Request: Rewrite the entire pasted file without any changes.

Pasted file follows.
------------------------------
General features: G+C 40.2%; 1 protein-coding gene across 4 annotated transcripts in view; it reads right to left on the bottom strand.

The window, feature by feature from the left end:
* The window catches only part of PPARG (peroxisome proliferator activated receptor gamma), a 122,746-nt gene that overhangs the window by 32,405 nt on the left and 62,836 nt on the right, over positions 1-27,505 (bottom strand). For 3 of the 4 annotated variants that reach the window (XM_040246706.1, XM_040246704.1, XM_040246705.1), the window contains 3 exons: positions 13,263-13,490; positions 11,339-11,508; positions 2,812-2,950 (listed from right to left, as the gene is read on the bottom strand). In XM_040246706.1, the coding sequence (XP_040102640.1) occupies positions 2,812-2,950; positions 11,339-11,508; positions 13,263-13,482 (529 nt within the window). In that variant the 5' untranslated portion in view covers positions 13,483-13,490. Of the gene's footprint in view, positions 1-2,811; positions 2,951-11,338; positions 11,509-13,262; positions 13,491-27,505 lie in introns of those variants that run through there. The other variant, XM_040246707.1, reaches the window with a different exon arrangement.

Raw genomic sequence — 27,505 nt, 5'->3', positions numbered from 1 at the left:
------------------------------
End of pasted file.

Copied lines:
General features: G+C 40.2%; 1 protein-coding gene across 4 annotated transcripts in view; it reads right to left on the bottom strand.

The window, feature by feature from the left end:
* The window catches only part of PPARG (peroxisome proliferator activated receptor gamma), a 122,746-nt gene that overhangs the window by 32,405 nt on the left and 62,836 nt on the right, over positions 1-27,505 (bottom strand). For 3 of the 4 annotated variants that reach the window (XM_040246706.1, XM_040246704.1, XM_040246705.1), the window contains 3 exons: positions 13,263-13,490; positions 11,339-11,508; positions 2,812-2,950 (listed from right to left, as the gene is read on the bottom strand). In XM_040246706.1, the coding sequence (XP_040102640.1) occupies positions 2,812-2,950; positions 11,339-11,508; positions 13,263-13,482 (529 nt within the window). In that variant the 5' untranslated portion in view covers positions 13,483-13,490. Of the gene's footprint in view, positions 1-2,811; positions 2,951-11,338; positions 11,509-13,262; positions 13,491-27,505 lie in introns of those variants that run through there. The other variant, XM_040246707.1, reaches the window with a different exon arrangement.

Raw genomic sequence — 27,505 nt, 5'->3', positions numbered from 1 at the left: